The cartography, writing, and ramblings of one crazy winter lover who likes to blog about the fun and inconsequential.

Coming Attractions

I am always somewhat cautious in making predictions for future work, as in the past I have been, well, quite awful at keeping my word on what maps or writing I do. It's something I am ashamed of, believe me.

However, with the publishing of my latest map series I feel I am more confidently able to talk about what projects will be coming up next. After all, I did little more than work on that map series for close to 2 months, so I think I can say with confidence that I have gotten better at taking a map and sticking with it. That goes for all of my projects, too, as my alternate history short story, "The Best of All Worlds" nears completion in editing and I have several chapters finished of my upcoming timeline, Beneath the Light of Astarte.

Towards that end, I am happy to say that not only will I finish those two projects and have them up soon, but that the future projects will actually be combining my two passions: cartography and writing. For a long time now, I have sought a way to add more substance to the stories I create, be they in written form or cartographic, and so, I have realized, why not combine them both?

That is to say, in the future when I publish maps on here they will not only come with a description, but an accompanying short story. The short story may be anything from a miniature timeline to a little mystery to a diplomatic meeting; whatever best fits the situation, the short story will reflect it. I hope in that way to tell a fuller, broader story than just one of the elements by itself. The stories will also, I hope, tie together with my upcoming timeline into an even larger narrative, borrowed from an old project of mine. For more details on that, though, you'll have to wait and see. For now, I'll speak a little about the upcoming maps. The only changes that will be made are if I get commissions in the time being, which are always open (and if you want one, just shoot me an email at ). They are, in rough chronological order:

#1: Swedish Steampunk Empire

In a world where the Swedish Empire (a bit of misnomer, as Sweden was never officially empire or thought of itself as such) never died off due to the Russians, Sweden rules an empire on which the sun never sets. Ruling territory from North America--as part of the North American Confederation--to the Caribbean to Africa to the Indian Ocean to the Pacific, Sweden is a great power in and of itself and well-respected on the world stage. One particularly respected aspect is the great fleet of airships that Sweden employs to link its empire together. A pioneer in airship development, Sweden has blanketed the world with its fleets in the sky that connect every part of its empire to one another.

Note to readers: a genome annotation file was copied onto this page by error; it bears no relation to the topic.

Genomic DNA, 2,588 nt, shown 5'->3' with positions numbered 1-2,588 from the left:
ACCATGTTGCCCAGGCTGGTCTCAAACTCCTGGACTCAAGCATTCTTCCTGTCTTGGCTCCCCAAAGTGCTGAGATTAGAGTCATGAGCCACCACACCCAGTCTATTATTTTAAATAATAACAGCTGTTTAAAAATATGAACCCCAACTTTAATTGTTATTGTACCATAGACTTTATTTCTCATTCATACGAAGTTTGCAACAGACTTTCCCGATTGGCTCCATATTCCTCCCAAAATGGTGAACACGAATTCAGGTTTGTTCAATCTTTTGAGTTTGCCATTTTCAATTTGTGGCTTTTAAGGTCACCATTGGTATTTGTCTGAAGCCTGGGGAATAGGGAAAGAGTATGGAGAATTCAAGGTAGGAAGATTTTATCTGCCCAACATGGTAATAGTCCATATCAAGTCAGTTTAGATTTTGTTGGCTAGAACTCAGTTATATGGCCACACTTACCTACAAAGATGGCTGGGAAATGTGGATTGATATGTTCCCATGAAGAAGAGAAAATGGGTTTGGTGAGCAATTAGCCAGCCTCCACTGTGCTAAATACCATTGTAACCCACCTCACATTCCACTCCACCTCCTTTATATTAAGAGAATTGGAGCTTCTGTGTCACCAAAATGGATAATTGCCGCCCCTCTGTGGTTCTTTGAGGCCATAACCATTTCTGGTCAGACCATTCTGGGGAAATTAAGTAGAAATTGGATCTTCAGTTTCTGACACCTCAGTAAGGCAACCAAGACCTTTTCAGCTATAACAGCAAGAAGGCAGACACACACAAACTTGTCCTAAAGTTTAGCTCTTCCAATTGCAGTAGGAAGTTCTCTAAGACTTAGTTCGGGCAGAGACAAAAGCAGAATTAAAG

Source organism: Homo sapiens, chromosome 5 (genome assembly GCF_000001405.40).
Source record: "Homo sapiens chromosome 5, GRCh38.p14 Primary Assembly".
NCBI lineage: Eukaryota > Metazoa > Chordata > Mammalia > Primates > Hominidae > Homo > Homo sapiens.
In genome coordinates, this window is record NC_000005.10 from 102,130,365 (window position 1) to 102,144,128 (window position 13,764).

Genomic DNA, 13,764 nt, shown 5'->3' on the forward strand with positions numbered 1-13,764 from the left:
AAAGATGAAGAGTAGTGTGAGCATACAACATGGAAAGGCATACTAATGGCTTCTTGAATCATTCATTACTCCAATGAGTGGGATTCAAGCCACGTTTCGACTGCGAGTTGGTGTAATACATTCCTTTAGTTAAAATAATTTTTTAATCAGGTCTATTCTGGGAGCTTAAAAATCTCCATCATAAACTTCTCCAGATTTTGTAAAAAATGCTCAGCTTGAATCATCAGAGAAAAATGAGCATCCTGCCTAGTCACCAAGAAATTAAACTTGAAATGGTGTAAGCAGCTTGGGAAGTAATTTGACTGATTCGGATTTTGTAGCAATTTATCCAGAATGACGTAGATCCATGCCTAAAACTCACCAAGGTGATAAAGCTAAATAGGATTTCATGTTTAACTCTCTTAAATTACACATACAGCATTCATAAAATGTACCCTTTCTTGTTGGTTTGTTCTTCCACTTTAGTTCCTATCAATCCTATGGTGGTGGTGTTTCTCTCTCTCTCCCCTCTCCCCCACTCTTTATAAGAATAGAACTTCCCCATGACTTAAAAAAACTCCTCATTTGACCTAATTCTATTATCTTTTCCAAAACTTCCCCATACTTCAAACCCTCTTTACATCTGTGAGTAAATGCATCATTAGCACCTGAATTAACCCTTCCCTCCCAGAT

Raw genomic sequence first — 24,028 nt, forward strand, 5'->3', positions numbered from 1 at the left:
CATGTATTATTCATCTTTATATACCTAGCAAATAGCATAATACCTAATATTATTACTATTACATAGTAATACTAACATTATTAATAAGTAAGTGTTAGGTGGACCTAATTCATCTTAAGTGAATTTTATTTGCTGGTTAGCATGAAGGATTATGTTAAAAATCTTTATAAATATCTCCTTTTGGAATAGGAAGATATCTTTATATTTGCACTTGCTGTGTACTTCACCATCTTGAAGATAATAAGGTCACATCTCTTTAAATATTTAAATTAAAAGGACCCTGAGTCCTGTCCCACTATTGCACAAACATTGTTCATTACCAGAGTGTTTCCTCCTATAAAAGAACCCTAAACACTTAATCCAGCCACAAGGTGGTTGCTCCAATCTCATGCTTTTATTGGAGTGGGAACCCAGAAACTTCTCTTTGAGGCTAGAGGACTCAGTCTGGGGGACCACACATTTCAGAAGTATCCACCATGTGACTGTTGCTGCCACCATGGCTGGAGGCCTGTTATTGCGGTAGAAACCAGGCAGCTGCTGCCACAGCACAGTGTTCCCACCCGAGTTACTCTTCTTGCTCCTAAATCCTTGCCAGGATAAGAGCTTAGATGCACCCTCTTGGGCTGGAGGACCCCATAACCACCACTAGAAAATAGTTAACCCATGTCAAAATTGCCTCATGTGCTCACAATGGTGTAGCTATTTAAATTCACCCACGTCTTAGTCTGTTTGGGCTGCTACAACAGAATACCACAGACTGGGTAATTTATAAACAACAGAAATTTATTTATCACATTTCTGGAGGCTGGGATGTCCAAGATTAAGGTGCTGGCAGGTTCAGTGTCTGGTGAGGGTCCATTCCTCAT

#2: The Islamic Republic of Egypt

Diverging from our own world in 1858, Ahmad Rifaat Pasha, the heir to the Muhammad Ali dynasty of Egypt, survives a railway crash in the Nile, and goes on to succeed his father who, in this world, reigns in Egypt much longer. As a result, Egypt avoids the debt crises of Isma'il Pasha, and is never taken over by the British. However, this does not end all problems, as the Suez Canal is always claimed by European powers and Egypt, extending from the Nile Delta to the African Great Lakes, is not far from a puppet of Britain and France. Egypt is still able, though, to take its own path in the 20th century that changes it from a minor power of a few rich on top of an impoverished society to a republican powerhouse whose influence is felt the world over.

#3: Russian Republic of Alaska

While Russia not selling Alaska to a United States more focused on Reconstruction turned out to be an economic boon down the road, it wasn't enough to prevent revolution. After a somewhat different First World War, Russia still falls to the forces of Revolution, who force the democratic and Tsarist elements of the former Russian governments across the Bering Strait to the Russian colony of Alaska. Set up as a government in exile, Alaska over the course of the 20th century arises from poor circumstances to be an economic powerhouse, if pint-sized in population. Starting from the ground up, the new Alaskans develop a strong, multi-ethnic state that stands defiantly against the larger and menacing Socialist Russia and is able to help shape the course of the events that lead the 20th century into the 21st.

#4: A Tale of Eagles

What if, in mid-1916, Vladimir Lenin dies in an accident while staying in exile in Switzerland, and Germany is instead forced to ask Julius Martov of the Mensheviks to travel to Russia and get them to pull out of the First World War? In this map series that I can really only describe as a narrative done in maps, I will construct a history of the 20th century using maps in a wide range of styles showing the massive effects the death of one influential man can have on the world stage. Many things will happen that seem almost crazy to our world, including the unity of Poland, Belarus, Lithuania, and Ukraine; the rise of collectivist capitalism in the United States; a postwar Germany free of the Nazi Party; and a refocusing of world power toward the East decades before it began in our own world. 

Anyway, I hope you all will enjoy what is to come, and I greatly look forward to what I can put out this month and in the next few. Leave a comment below and tell me what you think, or shoot me an email if you want to see me make a map just for you.


  1. As to the Russian Republic of Alaska, please check out my two published novels,, and
    I would love your take on the idea.
    Ciao, Stoney

    1. Wow, an actual published author commenting on my stuff! I think I've seen your stuff on Alternate History Weekly Update and the books certainly look fascinating. It's nice to see I'm not the only one who loves the idea!